Fleet News

New regulator call to ensure equal access to EV charge points

Plugging in electric car

A new regulator called Ofcharge is being proposed to govern targets and ensure every part of the country has accessible, available and affordable charging for their electric vehicle (EV).

Part of a new seven-point plan, published by the Society of Motor Manufacturers and Traders (SMMT) today (Wednesday, February 15), the automotive trade body says that, while most current plug-in car drivers charge at home, public charge points remain critical to consumer confidence and are still relied upon by many fleets, as well as the third of British households that do not have designated off-street parking.

The plan, designed to drive collaboration between Government, industry and all other stakeholders, calls for mandated targets for infrastructure rollout, backed by an independent regulator to keep consumers at the heart of planning.

"Range anxiety has been replaced by charging anxiety," Mike Hawes, SMMT

The new regulatory body, ‘Ofcharge’ (the Office of Charging), would monitor the market, including charging price levels and affordability, and to enforce regulated minimum standards.

The SMMT says that this would keep the consumer at the heart of infrastructure planning and rollout to ensure every region of the UK is in readiness for the end of sale of new petrol and diesel cars in 2030, with a unified approach bringing together drivers, charge point operators, energy companies and local authorities.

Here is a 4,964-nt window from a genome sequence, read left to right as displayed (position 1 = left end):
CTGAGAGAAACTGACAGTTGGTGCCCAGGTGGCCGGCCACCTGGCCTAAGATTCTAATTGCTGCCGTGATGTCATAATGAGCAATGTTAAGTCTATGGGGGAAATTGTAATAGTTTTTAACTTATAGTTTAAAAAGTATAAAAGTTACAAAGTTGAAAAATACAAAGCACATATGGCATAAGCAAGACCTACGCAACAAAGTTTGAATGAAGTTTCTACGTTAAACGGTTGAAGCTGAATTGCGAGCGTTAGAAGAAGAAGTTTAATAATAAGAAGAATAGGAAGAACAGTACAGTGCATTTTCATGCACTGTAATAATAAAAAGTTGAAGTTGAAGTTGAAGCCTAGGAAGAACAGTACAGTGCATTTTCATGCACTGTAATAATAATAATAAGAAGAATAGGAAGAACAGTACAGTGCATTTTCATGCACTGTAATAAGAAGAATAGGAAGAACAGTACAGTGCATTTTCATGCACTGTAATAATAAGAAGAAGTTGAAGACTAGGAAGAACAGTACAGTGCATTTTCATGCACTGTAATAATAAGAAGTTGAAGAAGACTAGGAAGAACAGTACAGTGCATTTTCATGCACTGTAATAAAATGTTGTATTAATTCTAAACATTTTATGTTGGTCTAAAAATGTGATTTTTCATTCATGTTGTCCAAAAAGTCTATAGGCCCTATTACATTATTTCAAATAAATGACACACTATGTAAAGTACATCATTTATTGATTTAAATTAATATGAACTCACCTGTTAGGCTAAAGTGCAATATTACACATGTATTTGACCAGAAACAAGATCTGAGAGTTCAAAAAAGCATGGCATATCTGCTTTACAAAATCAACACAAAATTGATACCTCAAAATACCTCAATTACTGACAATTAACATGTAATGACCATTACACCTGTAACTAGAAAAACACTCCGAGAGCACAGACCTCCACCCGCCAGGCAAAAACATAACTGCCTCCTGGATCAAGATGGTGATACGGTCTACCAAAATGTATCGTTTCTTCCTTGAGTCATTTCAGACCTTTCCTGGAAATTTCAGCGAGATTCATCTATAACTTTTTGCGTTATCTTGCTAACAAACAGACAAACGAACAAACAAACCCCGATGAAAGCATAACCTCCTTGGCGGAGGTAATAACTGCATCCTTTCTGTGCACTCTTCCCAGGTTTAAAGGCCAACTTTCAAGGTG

Mike Hawes, chief executive of the SMMT, explained: “Our plan puts the consumer at the heart of this transition, assuring them of the best possible experience backed by an independent regulator.

“With clear, equivalent targets and support for operators and local authorities that match consumer needs, Government can ensure the UK has a charge point network that makes electric mobility a reality for all, cutting emissions, driving growth and supporting consumers across the UK.”

Drivers face a growing regional divide in charge point availability. At the end of 2020, the ratio of electric cars to standard public chargers was 1:37 in the north of England, compared with 1:26 in the south – and in 2021, the ratio deteriorated significantly in the North to 1:52, compared with 1:30 in the south.

The SMMT is proposing a nationally coordinated and locally delivered infrastructure plan that puts the needs of consumers first, while also giving charge point operators and local authorities certainty to install the right number of the right chargers in the right places ahead of need, across every part of the UK.

Since 2011, Government, local authorities and the charging infrastructure sector have successfully delivered a 3,000% increase in the number of standard public charge points, and the UK’s provision of one rapid charger per 32 battery electric vehicles is the best in the Western world, behind only China (1:11), South Korea (1:12) and Japan (1:17), says the SMMT.  

However, as demand for EVs has surged – accounting for more than one in six new cars in 2021 – standard public charging infrastructure has struggled to keep pace.

Plug-in cars on the road grew by 280.3% between 2019 and 2021, but standard charge points increased by just 69.8% over the same period.